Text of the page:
NAIROBI, Kenya, Aug 3- Kenyan sprinters have their eyes set on reaching the semi-finals when the IAAF World Championships start in London, United Kingdom on Friday.
National record holder Mark Otieno will double up in the 100m and 200m and will be on the track on Friday at 10:20pm for the 100m heats.
Ranked 38th overall with his personal best of 10.14 set during the National Championships in Nairobi, Otieno is beaming with confidence that he can battle out stiff competition from Jamaicans and Americans as he eyes to mark his first ever World Championship in style.
“I really feel great to get this chance because my initial goal was to get into the 100m. Being listed for the 200m was a plus and now that I am doubling, it is twice exciting for me. Of course it is tough because there are a lot of great sprinters out there but I am ready for the challenge,” Otieno noted.
“My target is at least to get to the finals. I will strive to do that straight from the heats and push myself. Also, by the end of the championships, I want to push my time to go into the top 10 in the world and God willing I can achieve that,” he added.
Otieno hopes he can learn a lot from top sprinters in the world with the likes of Usain Bolt, Justin Gatlin, Yohan Blake and South African Akani Simbine being among the top names in London. Canadian Andre de Grasse seen by many as ‘the next Usain Bolt’ has been ruled out with injury.
Meanwhile, former Kenya Sevens star Collins Omae is gearing up to make his World Championships bow when he lines up for the 400m on Saturday.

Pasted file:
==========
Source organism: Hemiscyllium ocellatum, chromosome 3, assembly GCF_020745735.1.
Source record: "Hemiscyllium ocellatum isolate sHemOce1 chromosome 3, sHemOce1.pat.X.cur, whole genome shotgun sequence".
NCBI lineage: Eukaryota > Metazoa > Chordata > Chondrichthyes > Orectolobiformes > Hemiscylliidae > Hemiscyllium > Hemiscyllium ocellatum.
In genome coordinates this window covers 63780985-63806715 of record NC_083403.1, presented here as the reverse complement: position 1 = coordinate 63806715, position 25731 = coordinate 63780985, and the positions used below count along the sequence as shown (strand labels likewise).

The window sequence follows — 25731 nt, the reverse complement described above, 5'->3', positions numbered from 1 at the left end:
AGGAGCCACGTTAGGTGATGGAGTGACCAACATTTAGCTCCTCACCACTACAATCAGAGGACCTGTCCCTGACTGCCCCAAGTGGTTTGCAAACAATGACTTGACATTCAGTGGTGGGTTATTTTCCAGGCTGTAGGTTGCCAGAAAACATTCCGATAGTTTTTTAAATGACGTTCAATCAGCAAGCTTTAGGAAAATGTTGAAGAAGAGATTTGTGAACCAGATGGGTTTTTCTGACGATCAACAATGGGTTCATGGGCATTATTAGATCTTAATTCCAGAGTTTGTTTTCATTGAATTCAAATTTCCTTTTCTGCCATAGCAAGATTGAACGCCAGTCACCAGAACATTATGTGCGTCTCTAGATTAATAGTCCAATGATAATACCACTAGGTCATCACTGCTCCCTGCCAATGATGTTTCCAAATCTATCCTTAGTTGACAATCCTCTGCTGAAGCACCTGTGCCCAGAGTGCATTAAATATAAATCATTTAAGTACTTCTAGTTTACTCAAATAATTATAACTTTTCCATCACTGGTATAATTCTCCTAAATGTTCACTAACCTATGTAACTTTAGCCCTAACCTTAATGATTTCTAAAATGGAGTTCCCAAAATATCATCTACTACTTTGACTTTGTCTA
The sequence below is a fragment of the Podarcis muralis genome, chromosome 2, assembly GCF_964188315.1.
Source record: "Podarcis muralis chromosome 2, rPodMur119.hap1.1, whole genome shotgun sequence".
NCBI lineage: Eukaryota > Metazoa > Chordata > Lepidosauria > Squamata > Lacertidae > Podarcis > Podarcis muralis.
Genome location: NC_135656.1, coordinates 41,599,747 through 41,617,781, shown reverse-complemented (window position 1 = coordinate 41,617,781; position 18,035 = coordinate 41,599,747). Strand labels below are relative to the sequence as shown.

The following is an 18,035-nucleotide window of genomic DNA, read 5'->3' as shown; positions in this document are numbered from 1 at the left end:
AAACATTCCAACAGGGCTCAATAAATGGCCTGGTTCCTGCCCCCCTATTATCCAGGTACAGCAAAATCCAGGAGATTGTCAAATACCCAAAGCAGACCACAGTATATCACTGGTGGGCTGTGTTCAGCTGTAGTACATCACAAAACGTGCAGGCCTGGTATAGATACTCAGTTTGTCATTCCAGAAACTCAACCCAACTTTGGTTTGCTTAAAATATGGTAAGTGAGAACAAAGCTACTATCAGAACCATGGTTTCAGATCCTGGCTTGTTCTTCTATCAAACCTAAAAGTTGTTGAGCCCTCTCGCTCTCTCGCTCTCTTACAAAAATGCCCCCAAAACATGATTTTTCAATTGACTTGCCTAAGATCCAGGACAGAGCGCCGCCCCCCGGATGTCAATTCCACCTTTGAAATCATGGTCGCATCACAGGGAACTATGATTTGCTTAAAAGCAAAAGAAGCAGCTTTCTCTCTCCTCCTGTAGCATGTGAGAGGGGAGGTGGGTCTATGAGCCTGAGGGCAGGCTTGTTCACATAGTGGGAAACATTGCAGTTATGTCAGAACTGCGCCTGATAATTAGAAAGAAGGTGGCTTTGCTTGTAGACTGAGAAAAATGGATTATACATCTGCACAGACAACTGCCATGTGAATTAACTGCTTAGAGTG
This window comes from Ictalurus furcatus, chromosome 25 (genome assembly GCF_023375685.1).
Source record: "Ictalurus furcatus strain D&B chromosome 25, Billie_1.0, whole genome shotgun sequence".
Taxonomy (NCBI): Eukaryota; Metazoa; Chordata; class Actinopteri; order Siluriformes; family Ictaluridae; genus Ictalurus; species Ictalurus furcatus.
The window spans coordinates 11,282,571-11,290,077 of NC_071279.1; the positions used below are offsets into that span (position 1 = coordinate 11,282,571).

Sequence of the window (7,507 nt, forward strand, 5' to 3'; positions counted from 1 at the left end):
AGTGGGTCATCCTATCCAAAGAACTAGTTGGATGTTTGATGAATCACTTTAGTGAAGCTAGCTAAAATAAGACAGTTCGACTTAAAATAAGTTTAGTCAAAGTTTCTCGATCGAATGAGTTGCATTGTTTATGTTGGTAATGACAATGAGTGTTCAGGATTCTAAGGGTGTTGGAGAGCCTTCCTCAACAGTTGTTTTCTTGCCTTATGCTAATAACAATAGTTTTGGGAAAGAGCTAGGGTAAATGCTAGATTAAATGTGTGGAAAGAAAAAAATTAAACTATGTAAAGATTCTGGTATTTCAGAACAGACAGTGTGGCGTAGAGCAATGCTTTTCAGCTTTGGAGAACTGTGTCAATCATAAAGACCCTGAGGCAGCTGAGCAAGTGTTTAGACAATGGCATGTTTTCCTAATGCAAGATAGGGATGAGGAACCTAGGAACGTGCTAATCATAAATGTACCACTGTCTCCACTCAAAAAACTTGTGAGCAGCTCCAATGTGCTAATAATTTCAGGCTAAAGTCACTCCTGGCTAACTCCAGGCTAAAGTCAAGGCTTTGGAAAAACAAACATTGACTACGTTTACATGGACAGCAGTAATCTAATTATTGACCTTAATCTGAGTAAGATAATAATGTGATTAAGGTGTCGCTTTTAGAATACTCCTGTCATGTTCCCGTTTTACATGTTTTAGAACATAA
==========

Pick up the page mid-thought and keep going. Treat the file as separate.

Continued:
The 27-year old has a Personal Best time of 45.19 and is ranked 19th among the sprinters present in London. His target, just like Otieno’s is to push way into the semi-finals.
“The target is to get off the heats. It’s my first world individual event and I am definitely excited. When I get into the semi-finals I will talk to my coach and if I feel that my body is okay and I can push all the way to the final, then yes, I will try. That will be a bonus for us,” Omae noted.
He says he is not afraid of the competition expected especially from his fellow Africans, world record holder Wayde van Niekerk (South Africa) and Botswana’s Isaac Makwala as well as United States’ Leshawn Merrit. Both Makwala and van Niekerk have run under 43 seconds this season.
“I don’t have fear of anyone. I think for me, it is a challenge if someone beats me. It will push me to try and train harder and in the long run beat them and probably be better than them,” the sprinter asserted.
Omae has heaped praise on his personal trainer Geoffrey Kimani who convinced him to switch to athletics while he was the Shujaa Strength and Conditioning coach. He admits that at first he didn’t believe he would make out such a fine sprinter but is quick to add he doesn’t regret.
“The transition has been perfect thanks to the coach. We started off in the 200m to get the foundation to build up and now it’s becoming much easier. I am learning how to run the race in terms of distribution of energy. I believe I am getting better and with time I will master the race and run well,” Omae disclosed.
He will be joined in the team by Boniface Mweresa who was a late qualifier as well as Raymond Kibett.
Mweresa and Omae raced together during the IAAF World relays earlier in the year in Bahamas where they won the B final having finished 11th overall in the heats.